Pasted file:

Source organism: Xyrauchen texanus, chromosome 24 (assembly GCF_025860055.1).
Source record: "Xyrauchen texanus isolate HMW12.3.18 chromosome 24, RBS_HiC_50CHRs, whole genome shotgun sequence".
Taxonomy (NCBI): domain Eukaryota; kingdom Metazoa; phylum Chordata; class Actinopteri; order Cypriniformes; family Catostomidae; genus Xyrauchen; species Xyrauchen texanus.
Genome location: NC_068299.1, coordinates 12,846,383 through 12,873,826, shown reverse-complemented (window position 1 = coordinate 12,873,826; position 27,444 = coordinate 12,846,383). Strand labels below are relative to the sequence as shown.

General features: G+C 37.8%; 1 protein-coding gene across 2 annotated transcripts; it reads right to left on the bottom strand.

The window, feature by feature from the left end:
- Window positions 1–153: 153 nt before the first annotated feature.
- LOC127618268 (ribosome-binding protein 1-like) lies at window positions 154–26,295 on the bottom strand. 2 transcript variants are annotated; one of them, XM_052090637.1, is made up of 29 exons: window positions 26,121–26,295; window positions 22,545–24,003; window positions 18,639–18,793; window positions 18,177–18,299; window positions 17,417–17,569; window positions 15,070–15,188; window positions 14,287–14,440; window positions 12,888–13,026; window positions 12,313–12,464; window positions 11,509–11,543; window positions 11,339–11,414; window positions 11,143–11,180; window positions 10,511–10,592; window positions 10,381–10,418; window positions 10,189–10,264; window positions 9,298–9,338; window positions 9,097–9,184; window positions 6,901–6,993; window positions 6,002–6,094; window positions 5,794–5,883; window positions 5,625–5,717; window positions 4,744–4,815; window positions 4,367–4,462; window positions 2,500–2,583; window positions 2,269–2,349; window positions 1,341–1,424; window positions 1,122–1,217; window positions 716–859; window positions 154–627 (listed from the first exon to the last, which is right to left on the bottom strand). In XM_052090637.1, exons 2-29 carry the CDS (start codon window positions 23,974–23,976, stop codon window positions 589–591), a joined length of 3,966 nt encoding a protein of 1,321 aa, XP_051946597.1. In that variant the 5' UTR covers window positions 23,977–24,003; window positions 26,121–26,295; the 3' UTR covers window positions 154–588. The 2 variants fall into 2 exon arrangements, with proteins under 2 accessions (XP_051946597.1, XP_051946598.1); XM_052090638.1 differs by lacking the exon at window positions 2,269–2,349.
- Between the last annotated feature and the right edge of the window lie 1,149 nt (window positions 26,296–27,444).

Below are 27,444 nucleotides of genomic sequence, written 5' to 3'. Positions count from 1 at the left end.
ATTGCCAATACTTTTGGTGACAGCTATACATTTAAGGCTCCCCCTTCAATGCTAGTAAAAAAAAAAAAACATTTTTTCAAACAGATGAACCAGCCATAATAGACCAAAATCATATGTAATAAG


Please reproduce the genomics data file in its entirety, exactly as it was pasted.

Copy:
Source organism: Xyrauchen texanus, chromosome 24 (assembly GCF_025860055.1).
Source record: "Xyrauchen texanus isolate HMW12.3.18 chromosome 24, RBS_HiC_50CHRs, whole genome shotgun sequence".
Taxonomy (NCBI): domain Eukaryota; kingdom Metazoa; phylum Chordata; class Actinopteri; order Cypriniformes; family Catostomidae; genus Xyrauchen; species Xyrauchen texanus.
Genome location: NC_068299.1, coordinates 12,846,383 through 12,873,826, shown reverse-complemented (window position 1 = coordinate 12,873,826; position 27,444 = coordinate 12,846,383). Strand labels below are relative to the sequence as shown.

General features: G+C 37.8%; 1 protein-coding gene across 2 annotated transcripts; it reads right to left on the bottom strand.

The window, feature by feature from the left end:
- Window positions 1–153: 153 nt before the first annotated feature.
- LOC127618268 (ribosome-binding protein 1-like) lies at window positions 154–26,295 on the bottom strand. 2 transcript variants are annotated; one of them, XM_052090637.1, is made up of 29 exons: window positions 26,121–26,295; window positions 22,545–24,003; window positions 18,639–18,793; window positions 18,177–18,299; window positions 17,417–17,569; window positions 15,070–15,188; window positions 14,287–14,440; window positions 12,888–13,026; window positions 12,313–12,464; window positions 11,509–11,543; window positions 11,339–11,414; window positions 11,143–11,180; window positions 10,511–10,592; window positions 10,381–10,418; window positions 10,189–10,264; window positions 9,298–9,338; window positions 9,097–9,184; window positions 6,901–6,993; window positions 6,002–6,094; window positions 5,794–5,883; window positions 5,625–5,717; window positions 4,744–4,815; window positions 4,367–4,462; window positions 2,500–2,583; window positions 2,269–2,349; window positions 1,341–1,424; window positions 1,122–1,217; window positions 716–859; window positions 154–627 (listed from the first exon to the last, which is right to left on the bottom strand). In XM_052090637.1, exons 2-29 carry the CDS (start codon window positions 23,974–23,976, stop codon window positions 589–591), a joined length of 3,966 nt encoding a protein of 1,321 aa, XP_051946597.1. In that variant the 5' UTR covers window positions 23,977–24,003; window positions 26,121–26,295; the 3' UTR covers window positions 154–588. The 2 variants fall into 2 exon arrangements, with proteins under 2 accessions (XP_051946597.1, XP_051946598.1); XM_052090638.1 differs by lacking the exon at window positions 2,269–2,349.
- Between the last annotated feature and the right edge of the window lie 1,149 nt (window positions 26,296–27,444).

Below are 27,444 nucleotides of genomic sequence, written 5' to 3'. Positions count from 1 at the left end.
ATTGCCAATACTTTTGGTGACAGCTATACATTTAAGGCTCCCCCTTCAATGCTAGTAAAAAAAAAAAAACATTTTTTCAAACAGATGAACCAGCCATAATAGACCAAAATCATATGTAATAAG